Where are the nation’s most disadvantaged communities? With funding from the Robert Wood Johnson Foundation, Professor Luke Shaefer, a team of researchers from U-M Poverty Solutions and Princeton University explored this question and developed an Index of Deep Disadvantage to identify and better understand America’s most disadvantaged communities. By identifying communities of deep disadvantage can help direct resources where they’re most needed.
Professor Brad Zerbrack’s research was cited in the New York Times, “When the Teenager or Young Adult Has Cancer.” His research reviews psychosocial challenges, support interventions and makes recommendations for young adults with cancer.
Professor Joe Ryan presented his findings on how data can drive policy changes and improve outcomes for vulnerable children and families at the Wolverine Caucus. The Wolverine Caucus is a forum held in the state capital where alumni, policymakers, and the public can hear from U-M faculty experts and engage discussions on topics that impact society.
Associate Professor Karen Staller is the author of a new book, “New York's Newsboys Charles Loring Brace and the Founding of the Children's Aid Society.” The book a lively historical account of Charles Loring Brace's founding and development of the Children's Aid Society to combat a newly emerging social problem, youth homelessness, during the nineteenth century. “Many of the issues she discusses with clarity and erudition --for example, the assimilation of immigrants, poverty and homelessness among urban youth, and the role of the juvenile justice and foster care systems -- have contemporary relevance for policymakers and practitioners." - Michael Reisch, PhD, MSW, Distinguished Professor Emeritus, University of Maryland.
Associate Professor David Córdova has been selected to join the editorial board for the Journal of Adolescent Health. The journal is a multidisciplinary scientific publication and the official publication of the Society for Adolescent Health and Medicine. Córdova's research focuses on Latino health inequities, particularly as it relates to the prevention of substance use and HIV in adolescents.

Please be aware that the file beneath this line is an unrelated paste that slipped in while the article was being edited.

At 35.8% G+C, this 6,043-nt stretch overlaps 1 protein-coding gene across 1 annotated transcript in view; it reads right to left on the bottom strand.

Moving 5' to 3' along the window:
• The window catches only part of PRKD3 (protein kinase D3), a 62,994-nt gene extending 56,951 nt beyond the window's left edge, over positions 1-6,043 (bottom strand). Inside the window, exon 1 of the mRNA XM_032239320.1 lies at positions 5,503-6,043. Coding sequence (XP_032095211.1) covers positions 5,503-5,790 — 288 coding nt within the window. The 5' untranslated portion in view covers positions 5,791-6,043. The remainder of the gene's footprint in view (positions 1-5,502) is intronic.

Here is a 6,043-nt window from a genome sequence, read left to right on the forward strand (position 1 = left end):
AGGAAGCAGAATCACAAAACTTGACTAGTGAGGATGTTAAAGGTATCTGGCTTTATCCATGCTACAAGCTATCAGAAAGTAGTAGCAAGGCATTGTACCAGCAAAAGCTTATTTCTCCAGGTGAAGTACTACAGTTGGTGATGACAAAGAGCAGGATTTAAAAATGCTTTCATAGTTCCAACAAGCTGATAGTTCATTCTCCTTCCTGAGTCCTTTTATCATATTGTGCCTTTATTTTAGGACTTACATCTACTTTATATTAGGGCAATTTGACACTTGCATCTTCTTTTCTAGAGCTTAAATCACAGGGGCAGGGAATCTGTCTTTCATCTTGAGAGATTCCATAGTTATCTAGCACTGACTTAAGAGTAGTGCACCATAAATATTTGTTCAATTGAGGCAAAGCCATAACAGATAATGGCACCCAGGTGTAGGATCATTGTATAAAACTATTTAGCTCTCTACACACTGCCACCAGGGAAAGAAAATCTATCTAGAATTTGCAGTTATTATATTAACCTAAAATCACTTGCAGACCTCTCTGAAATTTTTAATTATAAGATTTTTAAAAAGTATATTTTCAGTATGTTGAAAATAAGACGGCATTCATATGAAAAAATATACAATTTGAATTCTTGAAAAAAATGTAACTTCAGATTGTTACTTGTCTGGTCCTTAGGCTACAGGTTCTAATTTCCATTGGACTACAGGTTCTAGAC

Terri Friedline’s research on racialized costs of banking was highlighted in a recent CBS News story, “Blacks and Latinos say they pay higher bank fees — research suggests they're right.” Friedline’s research found that the average cost of maintaining a checking account was $262.09 higher for Latinos, $190.09 higher for blacks and $25.53 higher for Asian-Americans when compared to white customers.
Ruth Dunkle, Wilbur J. Cohen Collegiate Professor of Social Work is named a 2020 Society for Social Work and Research Fellow. The Society for Social Work and Research Fellows are members who have served with distinction to advance the mission of the Society — to advance, disseminate and translate research that addresses issues of social work practice and policy and promotes a diverse, equitable and just society. SSWR Fellows serve as role models and mentors for individuals pursuing careers in social work research.
Paula Allen-Meares, Norma Radin Collegiate Professor Emerita of Social Work, Professor Emerita of Education and Dean Emerita, is named a 2020 Society for Social Work and Research Fellow. The Society for Social Work and Research Fellows are members who have served with distinction to advance the mission of the Society — to advance, disseminate and translate research that addresses issues of social work practice and policy and promotes a diverse, equitable and just society. SSWR Fellows serve as role models and mentors for individuals pursuing careers in social work research.
Assistant Professor Jamie Mitchell discussed the lack of diversity in the subjects of medical research studies and how diseases and treatment differ based on race and gender with Michigan Radio. “We don’t have a lot of confidence to be able to tell patients, yes we’ve actually tested this Alzheimer’s intervention, this depression intervention, with people who look like you, who may have a similar background and upbringing as you, who may have faced some of the same stressors — such as discrimination — as you,” Mitchell said.
Assistant Professor Lisa Fedina and team have received funding from the U-M Center for Academic Innovation for their new online course (MOOC) “Interprofessional Responses to Intimate Partner Violence.” The course will enhance knowledge and capacity to effectively identify, screen and respond to victims of intimate partner violence from an interprofessional perspective in a healthcare setting. The team includes Professor Richard Tolman, Assistant Professor Katie Schultz and faculty from the U-M School of Nursing and the University of Maryland School of Social Work. The course will start in the spring of 2020.
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